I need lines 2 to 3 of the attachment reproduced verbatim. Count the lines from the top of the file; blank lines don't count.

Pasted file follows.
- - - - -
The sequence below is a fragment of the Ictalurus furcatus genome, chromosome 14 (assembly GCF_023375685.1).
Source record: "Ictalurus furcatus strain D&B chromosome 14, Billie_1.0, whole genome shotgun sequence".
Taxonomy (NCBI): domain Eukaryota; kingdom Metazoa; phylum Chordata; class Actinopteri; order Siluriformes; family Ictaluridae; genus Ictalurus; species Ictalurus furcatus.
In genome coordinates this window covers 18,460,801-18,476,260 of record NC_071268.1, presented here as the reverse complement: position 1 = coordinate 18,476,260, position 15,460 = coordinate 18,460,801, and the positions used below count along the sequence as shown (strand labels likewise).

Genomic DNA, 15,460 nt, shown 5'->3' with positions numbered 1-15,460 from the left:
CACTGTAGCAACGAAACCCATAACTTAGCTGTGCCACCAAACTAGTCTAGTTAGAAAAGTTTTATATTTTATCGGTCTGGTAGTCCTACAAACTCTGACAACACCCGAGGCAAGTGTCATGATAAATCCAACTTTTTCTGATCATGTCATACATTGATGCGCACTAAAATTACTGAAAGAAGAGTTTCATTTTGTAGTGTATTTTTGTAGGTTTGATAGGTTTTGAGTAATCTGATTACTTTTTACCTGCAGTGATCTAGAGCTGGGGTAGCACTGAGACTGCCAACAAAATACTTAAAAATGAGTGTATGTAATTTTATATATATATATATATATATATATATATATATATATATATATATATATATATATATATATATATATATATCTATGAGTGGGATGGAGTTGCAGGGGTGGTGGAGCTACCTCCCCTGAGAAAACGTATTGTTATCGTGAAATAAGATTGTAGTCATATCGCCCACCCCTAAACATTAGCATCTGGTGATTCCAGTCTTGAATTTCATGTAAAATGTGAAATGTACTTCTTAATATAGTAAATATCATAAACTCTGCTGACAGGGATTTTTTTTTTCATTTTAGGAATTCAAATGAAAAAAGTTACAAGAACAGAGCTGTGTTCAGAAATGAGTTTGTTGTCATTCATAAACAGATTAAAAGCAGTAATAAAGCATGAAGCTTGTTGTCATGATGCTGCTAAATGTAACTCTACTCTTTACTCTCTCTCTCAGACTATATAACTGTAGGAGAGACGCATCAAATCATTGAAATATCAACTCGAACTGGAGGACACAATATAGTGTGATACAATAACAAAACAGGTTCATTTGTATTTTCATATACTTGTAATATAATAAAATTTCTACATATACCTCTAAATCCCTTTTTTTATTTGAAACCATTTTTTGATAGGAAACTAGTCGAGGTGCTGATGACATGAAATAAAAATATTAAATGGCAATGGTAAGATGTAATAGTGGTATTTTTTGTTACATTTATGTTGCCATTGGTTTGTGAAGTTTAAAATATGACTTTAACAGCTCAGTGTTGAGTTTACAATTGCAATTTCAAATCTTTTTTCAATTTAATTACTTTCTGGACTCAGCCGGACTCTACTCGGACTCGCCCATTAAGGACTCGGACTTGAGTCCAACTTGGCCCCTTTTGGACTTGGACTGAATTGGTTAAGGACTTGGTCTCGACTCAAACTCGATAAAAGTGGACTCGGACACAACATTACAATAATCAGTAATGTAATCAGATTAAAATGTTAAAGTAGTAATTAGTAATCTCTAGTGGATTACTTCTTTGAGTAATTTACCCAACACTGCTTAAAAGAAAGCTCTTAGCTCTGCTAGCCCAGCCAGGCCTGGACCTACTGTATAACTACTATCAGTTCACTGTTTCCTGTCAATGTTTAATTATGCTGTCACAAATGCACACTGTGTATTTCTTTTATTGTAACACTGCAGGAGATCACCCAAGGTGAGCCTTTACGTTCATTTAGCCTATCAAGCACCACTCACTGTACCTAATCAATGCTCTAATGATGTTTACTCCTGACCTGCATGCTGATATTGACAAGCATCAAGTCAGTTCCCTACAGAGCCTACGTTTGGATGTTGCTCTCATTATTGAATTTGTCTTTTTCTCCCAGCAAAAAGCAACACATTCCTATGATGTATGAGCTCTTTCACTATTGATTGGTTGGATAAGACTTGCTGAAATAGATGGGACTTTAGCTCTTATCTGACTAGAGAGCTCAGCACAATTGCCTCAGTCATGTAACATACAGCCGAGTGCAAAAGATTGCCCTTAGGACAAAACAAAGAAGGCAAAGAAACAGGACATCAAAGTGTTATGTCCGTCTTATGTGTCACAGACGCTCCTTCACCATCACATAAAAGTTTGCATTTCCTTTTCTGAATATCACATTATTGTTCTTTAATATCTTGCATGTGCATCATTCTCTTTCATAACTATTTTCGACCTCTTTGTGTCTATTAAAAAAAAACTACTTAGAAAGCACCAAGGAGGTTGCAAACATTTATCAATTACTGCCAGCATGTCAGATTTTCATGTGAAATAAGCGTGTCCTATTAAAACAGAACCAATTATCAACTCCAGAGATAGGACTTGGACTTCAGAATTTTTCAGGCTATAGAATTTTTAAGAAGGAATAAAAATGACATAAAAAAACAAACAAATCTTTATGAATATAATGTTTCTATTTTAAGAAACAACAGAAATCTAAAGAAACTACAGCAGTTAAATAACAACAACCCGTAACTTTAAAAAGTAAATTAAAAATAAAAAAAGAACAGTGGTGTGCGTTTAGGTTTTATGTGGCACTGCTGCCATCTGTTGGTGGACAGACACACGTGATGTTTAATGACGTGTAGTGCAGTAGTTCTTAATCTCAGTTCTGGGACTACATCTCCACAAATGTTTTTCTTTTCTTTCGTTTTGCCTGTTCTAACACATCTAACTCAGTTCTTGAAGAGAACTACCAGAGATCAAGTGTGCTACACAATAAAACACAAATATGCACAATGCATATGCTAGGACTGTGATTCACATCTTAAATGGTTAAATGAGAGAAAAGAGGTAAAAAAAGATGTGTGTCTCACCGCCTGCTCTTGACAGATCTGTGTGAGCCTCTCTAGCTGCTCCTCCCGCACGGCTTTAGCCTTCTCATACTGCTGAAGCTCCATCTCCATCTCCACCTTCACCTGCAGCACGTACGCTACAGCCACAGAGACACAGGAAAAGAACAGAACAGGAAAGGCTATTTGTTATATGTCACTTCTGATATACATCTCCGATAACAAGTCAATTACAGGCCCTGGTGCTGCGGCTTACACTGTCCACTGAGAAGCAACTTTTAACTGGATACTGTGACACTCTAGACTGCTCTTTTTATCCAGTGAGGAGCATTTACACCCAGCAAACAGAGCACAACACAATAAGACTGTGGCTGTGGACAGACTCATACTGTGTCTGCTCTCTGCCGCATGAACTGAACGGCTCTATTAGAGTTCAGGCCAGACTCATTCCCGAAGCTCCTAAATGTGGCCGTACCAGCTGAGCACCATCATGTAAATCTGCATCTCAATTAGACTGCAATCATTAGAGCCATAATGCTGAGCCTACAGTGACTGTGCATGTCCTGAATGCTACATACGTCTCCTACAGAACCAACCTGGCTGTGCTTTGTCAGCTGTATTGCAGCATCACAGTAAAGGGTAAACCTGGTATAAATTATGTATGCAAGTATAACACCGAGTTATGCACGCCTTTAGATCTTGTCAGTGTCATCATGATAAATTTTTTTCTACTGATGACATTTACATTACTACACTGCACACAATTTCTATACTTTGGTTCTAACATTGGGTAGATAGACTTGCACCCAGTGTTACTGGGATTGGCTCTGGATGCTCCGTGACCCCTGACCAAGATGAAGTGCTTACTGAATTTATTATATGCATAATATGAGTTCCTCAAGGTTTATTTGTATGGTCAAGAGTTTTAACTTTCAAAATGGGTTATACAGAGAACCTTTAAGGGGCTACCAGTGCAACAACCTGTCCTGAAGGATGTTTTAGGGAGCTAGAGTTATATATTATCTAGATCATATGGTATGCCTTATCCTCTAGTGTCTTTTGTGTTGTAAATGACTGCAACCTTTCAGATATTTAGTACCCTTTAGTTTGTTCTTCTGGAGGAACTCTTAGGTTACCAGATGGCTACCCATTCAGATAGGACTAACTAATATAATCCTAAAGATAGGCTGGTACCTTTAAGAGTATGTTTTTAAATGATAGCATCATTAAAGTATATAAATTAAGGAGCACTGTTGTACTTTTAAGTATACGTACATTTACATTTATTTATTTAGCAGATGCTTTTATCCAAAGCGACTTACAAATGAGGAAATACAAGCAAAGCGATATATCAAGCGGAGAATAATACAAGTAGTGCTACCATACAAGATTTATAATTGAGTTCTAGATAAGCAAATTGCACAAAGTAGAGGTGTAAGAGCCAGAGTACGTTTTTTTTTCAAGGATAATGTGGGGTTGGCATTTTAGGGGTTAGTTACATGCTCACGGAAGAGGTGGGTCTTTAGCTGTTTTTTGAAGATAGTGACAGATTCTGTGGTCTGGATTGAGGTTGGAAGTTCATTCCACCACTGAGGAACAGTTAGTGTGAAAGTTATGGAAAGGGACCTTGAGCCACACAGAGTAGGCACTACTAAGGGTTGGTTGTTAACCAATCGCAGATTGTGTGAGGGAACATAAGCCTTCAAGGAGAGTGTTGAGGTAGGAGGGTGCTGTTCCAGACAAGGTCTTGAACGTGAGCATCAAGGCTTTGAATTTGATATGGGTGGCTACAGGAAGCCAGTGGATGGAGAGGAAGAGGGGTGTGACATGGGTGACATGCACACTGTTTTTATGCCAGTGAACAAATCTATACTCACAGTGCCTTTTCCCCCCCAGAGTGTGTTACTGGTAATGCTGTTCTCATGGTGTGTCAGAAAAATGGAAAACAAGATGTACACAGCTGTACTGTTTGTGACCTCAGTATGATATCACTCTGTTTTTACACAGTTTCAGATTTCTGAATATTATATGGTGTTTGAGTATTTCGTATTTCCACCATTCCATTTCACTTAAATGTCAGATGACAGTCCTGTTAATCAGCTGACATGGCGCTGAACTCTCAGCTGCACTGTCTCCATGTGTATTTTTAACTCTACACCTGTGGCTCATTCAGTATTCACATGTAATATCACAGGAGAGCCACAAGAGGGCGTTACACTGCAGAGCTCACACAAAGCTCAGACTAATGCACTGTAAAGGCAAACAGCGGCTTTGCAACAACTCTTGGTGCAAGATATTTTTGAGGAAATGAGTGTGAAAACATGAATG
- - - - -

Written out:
Source record: "Ictalurus furcatus strain D&B chromosome 14, Billie_1.0, whole genome shotgun sequence".
Taxonomy (NCBI): domain Eukaryota; kingdom Metazoa; phylum Chordata; class Actinopteri; order Siluriformes; family Ictaluridae; genus Ictalurus; species Ictalurus furcatus.